Parliament has cut taxes on winnings from betting and bread and rejected the push to eliminate new duty on cooking gas and bank loan fees.
The National Assembly Committee on Finance and National Planning cut the 20 percent tax on winnings to 7.5 percent, a boost to gamblers.
The MPs also lowered the Treasury’s proposal to reintroduce excise duty on betting to 7.5 percent from 20 percent that the State had published at end of April through the Finance Bill 2021.
The committee also rejected the Treasury’s proposal to change the way tax on bread is calculated in a shift that would have seen bakers stopped from seeking refunds from raw materials such as electricity that attract VAT.
This could have led to an increase in bread prices and pushed it out of reach of a majority of households that are grappling with Covid-19 economic hardships.
But MPs backed the Treasury’s bid to reintroduce the 16 percent value-added tax on cooking gas and a 20 percent excise tax on the fees and commissions earned on loans.
This means households will from July 1 pay at least Sh350 more for the 13-kilogramme cooking gas, adding to the pain of costly energy such as petrol and electricity.
The excise duty on bank loan fees will see banks pay the taxman more than Sh7 billion annually, which risks making credit costly for homes and businesses as lenders transfer the burden to borrowers.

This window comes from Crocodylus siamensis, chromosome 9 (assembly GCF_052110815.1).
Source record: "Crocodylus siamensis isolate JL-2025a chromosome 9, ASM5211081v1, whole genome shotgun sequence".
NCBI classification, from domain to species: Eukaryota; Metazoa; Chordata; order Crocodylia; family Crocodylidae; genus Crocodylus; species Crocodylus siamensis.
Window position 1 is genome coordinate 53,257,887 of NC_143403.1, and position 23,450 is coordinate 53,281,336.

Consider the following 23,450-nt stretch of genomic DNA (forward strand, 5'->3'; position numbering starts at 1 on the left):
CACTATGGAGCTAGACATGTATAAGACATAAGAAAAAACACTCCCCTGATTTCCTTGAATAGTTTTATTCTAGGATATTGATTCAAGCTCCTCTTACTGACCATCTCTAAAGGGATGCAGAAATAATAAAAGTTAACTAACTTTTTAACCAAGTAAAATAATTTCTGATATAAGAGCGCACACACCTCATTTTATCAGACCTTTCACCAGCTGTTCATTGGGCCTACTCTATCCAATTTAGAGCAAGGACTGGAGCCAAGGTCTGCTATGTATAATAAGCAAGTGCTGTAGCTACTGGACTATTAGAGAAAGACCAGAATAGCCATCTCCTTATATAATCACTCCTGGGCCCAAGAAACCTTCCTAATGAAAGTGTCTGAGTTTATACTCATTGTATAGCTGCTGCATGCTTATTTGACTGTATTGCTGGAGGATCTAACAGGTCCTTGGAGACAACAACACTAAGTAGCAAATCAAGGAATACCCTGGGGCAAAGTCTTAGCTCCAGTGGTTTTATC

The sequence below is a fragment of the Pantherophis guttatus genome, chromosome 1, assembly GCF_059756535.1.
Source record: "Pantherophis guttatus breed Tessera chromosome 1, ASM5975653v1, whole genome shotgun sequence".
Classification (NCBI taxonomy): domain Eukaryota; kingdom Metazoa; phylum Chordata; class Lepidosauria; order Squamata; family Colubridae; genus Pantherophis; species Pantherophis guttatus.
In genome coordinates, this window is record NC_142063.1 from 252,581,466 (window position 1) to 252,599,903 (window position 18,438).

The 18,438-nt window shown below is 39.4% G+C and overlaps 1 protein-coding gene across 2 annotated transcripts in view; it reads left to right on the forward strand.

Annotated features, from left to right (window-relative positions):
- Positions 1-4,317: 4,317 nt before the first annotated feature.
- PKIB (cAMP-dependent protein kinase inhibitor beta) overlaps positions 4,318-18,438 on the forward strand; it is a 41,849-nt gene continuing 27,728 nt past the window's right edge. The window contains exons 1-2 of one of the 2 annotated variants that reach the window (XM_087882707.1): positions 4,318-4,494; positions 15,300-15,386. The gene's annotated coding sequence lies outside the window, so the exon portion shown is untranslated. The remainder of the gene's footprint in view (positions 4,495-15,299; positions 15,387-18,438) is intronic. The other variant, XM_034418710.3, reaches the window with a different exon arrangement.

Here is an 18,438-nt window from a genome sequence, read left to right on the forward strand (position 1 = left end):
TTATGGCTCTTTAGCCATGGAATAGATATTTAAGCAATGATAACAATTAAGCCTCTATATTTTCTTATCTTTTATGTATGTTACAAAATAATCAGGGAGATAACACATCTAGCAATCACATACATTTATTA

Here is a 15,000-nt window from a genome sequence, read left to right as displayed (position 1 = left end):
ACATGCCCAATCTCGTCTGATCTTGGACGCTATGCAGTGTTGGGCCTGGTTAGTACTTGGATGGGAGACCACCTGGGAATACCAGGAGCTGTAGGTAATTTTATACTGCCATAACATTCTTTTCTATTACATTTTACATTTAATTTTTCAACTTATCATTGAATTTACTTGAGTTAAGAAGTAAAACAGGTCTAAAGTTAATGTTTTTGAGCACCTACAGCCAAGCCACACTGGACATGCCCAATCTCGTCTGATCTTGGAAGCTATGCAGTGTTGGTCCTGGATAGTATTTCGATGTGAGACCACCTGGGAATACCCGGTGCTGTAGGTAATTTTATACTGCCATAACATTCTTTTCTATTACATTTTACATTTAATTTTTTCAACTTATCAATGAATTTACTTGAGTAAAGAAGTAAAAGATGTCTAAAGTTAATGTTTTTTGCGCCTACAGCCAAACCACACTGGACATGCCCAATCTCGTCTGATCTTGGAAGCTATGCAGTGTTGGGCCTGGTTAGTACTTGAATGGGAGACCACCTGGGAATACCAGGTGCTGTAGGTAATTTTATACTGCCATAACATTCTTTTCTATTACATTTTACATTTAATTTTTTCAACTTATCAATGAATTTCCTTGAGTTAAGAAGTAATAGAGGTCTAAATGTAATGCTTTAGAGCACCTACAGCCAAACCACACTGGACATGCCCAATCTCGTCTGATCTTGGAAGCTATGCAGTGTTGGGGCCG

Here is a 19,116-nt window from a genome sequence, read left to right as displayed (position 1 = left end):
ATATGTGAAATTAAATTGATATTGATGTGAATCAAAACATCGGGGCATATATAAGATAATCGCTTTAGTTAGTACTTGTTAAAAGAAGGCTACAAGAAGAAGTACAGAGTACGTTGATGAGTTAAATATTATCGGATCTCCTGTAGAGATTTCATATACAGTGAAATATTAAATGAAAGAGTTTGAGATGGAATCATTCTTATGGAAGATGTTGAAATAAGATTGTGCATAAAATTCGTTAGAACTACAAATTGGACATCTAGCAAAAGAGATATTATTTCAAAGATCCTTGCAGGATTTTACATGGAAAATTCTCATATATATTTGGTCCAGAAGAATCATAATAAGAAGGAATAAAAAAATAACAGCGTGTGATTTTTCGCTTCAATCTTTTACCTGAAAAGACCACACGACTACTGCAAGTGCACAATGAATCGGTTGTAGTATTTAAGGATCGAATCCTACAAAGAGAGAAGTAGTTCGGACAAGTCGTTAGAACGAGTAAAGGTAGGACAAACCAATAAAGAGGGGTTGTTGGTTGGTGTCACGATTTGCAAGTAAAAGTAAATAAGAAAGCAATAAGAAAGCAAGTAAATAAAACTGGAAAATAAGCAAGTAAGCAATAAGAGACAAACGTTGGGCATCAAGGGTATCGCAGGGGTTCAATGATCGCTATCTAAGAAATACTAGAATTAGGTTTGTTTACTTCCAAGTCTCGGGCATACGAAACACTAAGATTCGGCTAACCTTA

The committee recommendations followed its review of the Finance Bill, which contains taxation measures for the new financial year starting July.
The National Assembly will vote on the recommendations ahead of becoming law on July 1.
“The proposed rate of excise on betting is high and may end up not achieving the intended revenue as most players will opt for international platforms for the betting activities,” the committee chaired by Gladys Wanga said in its report on the Finance Bill, 2021.
The Treasury had sought to re-introduce the 20 percent tax on betting stakes through the Finance Bill 2021, as it eyed billions of shillings from punters annually.
The 20 percent tax on betting stakes was introduced in 2019 but Parliament removed it last year through amendments to the Finance Act 2020 following lobbying by betting firms.
Punters currently pay 20 percent on their winnings but the parliamentary committee reduced it to 7.5 percent, saying the current taxation regime for betting is too high and has put off investors.
Bread is currently zero-rated, meaning bakers get VAT refunds on the raw materials used to manufacture the commodity.
“The proposal would result in increase of the price of bread, which is consumed by a majority of Kenyans who are already struggling with the negative current economic climate as a result of the Covid-19 pandemic,” says the committee.
The Petroleum Institute of East Africa (PIEA), a lobby for oil marketers, had petitioned Parliament to postpone the re-introduction of the 16 percent tax from July 1 in a bid to encourage use of LPG and cut reliance on dirty fuels like charcoal and illuminating kerosene.
MPs rejected the push, saying it would hurt tax collections.
The lawmakers also rejected a plea from bankers to exclude fees and commissions earned on loans from the 20 percent excise duty.
The Kenya Bankers Association (KBA), a lobby for the lenders, had argued that imposition of excise duty on fees and commissions would raise the cost of borrowing and hurt access to credit at a time businesses and households were looking for cash to recover from the knocks of the Covid-19 pandemic.